If you’ve ever played an instrument in a band or took lessons, you’ve most likely played with a metronome. Almost all professionals practice for hours at a time with a metronome, and rock stars and pop stars listen to them while they’re playing a live show.
So, what exactly is a metronome, and how can you use it to help you become a better musician? Well, first we have to understand a bit about tempo.
What is Tempo?
In music, tempo is essentially just the speed at which you play a song. We can have a song with a fast tempo, medium tempo, or a slow tempo.
This Chopin piano Etude Op. 10 No. 4 has a very fast tempo:
This Chopin piano piece, Waltz in A minor, is in a medium tempo:
And this Chopin piano Prelude Op. 28 No. 4 is in a slow tempo:
Tempo is almost always measured in Beats per Minute, or BPM for short.
BPM is just how many beats of the song occur in a minute.
For example, a piece with a BPM of 60 has 60 Beats per Minute, and therefore every beat is one second long.
For a much more detailed look, check out our guide to tempo here.
What is a Metronome?
A metronome is a device that produces a click or sound at a regular interval, set in BPM.
This device helps both amateur and professional musicians play at the speed they are supposed to.
For example, say you have a piece of music that says 78 BPM.
You set the metronome to 78 and it produces a click on every beat.
Then, when you play along, you can hear if you’re singing or playing is not at the correct speed.
Here is a link to an online metronome that you can try out.
History and Types of Metronomes
The metronome was first patented as a device in 1815 by Johann Maelzel.
He created the name Metronome for his device and said it was an “Instrument/Machine for the Improvement of all Musical Performance.”
His type of Metronome was a mechanical, wind-up device.
It has a weight on an upside-down pendulum, and the weight can slide up and down to either decrease or increase the tempo.
If the weight slides down, the tempo increases and speeds up.
If the weight is slid up the pendulum rod, then the tempo slows down. Here’s a picture of a mechanical metronome.
To use a mechanical metronome, you wind it up, set it to the desired BPM and then move the pendulum rod to one side to start it.
When it is in use, the mechanical pendulum swings back and forth, like this:
Another type of metronome is an electronic metronome.
Instead of a wind-up spring, like the mechanical metronome, this metronome runs on electricity and has a quartz crystal inside of it to keep it as accurate as possible, like what a wrist watch does.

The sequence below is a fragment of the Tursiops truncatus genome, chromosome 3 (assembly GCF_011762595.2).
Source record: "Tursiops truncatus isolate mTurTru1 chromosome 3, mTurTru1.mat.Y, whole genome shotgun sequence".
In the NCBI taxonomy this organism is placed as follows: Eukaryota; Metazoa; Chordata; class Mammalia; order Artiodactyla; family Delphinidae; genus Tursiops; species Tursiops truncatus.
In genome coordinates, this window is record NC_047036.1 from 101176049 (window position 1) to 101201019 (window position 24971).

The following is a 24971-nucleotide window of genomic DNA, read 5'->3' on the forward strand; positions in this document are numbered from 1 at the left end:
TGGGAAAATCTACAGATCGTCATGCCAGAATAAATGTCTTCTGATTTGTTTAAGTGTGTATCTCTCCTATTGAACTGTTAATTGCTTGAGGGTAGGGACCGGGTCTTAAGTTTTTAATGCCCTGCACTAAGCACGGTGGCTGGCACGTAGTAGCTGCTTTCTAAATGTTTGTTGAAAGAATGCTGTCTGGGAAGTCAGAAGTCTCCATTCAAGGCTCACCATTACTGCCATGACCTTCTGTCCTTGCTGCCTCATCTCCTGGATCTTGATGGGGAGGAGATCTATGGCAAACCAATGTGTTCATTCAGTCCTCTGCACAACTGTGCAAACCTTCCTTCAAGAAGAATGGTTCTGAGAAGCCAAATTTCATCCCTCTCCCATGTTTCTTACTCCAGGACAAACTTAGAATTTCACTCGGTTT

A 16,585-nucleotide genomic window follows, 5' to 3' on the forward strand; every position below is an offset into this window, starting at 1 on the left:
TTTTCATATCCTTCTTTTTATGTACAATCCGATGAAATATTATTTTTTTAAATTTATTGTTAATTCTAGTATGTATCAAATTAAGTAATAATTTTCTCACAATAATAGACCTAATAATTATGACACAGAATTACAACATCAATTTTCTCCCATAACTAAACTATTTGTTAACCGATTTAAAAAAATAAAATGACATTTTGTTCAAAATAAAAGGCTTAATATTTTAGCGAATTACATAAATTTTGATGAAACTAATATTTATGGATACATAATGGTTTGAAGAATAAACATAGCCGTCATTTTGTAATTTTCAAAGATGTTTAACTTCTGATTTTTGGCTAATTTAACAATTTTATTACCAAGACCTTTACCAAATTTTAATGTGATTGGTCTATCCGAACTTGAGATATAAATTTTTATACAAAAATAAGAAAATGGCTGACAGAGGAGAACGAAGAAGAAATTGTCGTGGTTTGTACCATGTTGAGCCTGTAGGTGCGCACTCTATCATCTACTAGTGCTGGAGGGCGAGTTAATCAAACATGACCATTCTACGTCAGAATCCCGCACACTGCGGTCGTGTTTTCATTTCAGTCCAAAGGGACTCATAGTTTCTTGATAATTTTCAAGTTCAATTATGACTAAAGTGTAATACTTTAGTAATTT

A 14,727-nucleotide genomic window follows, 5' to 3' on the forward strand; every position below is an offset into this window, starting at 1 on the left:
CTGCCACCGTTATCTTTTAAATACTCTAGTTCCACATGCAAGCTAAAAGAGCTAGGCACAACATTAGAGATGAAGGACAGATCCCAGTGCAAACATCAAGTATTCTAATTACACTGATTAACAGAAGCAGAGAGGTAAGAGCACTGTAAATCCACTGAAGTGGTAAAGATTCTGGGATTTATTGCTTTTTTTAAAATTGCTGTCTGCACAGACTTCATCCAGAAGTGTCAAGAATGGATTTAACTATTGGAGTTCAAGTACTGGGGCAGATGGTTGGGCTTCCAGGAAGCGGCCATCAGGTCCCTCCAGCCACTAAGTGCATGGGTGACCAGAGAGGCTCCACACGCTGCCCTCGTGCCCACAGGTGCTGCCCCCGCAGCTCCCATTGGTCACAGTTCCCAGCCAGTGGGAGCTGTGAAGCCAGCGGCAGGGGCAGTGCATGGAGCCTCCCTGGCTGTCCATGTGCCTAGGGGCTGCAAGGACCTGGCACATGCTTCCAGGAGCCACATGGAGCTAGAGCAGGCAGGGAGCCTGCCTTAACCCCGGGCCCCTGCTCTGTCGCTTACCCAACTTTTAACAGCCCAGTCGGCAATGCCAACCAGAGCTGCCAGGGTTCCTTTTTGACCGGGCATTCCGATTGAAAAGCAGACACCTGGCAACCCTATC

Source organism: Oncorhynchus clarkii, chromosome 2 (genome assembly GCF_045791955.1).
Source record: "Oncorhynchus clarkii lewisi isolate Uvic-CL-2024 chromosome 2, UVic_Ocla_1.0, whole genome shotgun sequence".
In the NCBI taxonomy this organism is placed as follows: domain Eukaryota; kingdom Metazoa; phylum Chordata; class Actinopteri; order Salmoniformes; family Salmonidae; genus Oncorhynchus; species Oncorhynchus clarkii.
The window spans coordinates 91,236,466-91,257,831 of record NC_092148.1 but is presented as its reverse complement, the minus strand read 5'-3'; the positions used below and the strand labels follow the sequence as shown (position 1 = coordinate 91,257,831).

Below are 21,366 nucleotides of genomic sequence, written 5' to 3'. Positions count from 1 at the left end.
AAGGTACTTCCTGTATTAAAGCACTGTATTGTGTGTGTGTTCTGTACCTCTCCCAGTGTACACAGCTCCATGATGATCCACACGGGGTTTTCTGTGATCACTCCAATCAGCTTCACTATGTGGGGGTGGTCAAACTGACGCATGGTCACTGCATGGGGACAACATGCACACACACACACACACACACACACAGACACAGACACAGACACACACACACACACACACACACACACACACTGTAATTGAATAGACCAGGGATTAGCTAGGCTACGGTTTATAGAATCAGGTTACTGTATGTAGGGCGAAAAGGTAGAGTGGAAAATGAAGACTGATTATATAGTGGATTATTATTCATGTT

To set the tempo and time signature, you just have to press a few buttons.
You can also “tap in” the tempo, which means you can set the tempo of the metronome by trying to tap the specific BPM on a certain button.
Sometimes electronic metronomes also produce a few specific notes so you can use them to tune your instrument as well.
This is what an electronic metronome looks like:
Lastly, there are also metronomes that are built-in to a software Digital Audio Workstation, or DAW.
Nowadays, a lot of music like electronic music or pop music is written on the computer, with software like Logic, Pro Tools, Cubase, or FL Studios.
These software DAWs usually have a built in software metronome, and all you have to do for these is just click on them and type the specific BPM you want them to produce.
They are usually set to 120 BPM as standard.
Professional musicians, when playing live on stage, often have in-ear headphones so that they can hear themselves play and sing while everything around them is very loud.
These headphones almost always have what’s called a click track, which is just a simple metronome that only they can hear, so they never lose the beat of their music.
In a live setting, it is very easy to get faster when you get more excited, but these click tracks allow musicians to always know exactly what the speed of their songs are.
The last thing to do with metronomes is rubato.
Rubato is a technique for playing an instrument or singing, where the musician purposely does not stay exactly on the beat.
Instead, sometimes he or she can speed up or slow down for certain parts – it is a very flexible, expressive style of playing.
For example, take this Chopin B Flat Minor Nocturne Op. 9 No. 1.
The pianist, Arthur Rubinstein, plays some notes faster than those around them, and some notes slower. He also sometimes pauses a tiny bit in between notes.
For example, around the 0:15 second mark, he speeds up the right hand high notes.
Another time, around the 0:30 second mark, he slows down the right hand.
Every classical performance, whether it’s piano or orchestra or opera, has rubato in it, and different performers use their rubato techniques differently.
So that’s all there is to know about metronomes!
Once you understand how they work, they are a very helpful tool that can help you become a much better player and learn how to play exactly at the right tempo. Please let us know in the comments if you have any questions!
As a fun ending note: A metronome can sometimes be thought of as a musical instrument in itself.
Here is a piece of music by Gyogy Ligeti, called “Poeme Symphonique For 100 Metronomes”, consisting solely of 100 metronomes being played at different times and at different tempos. Check it out!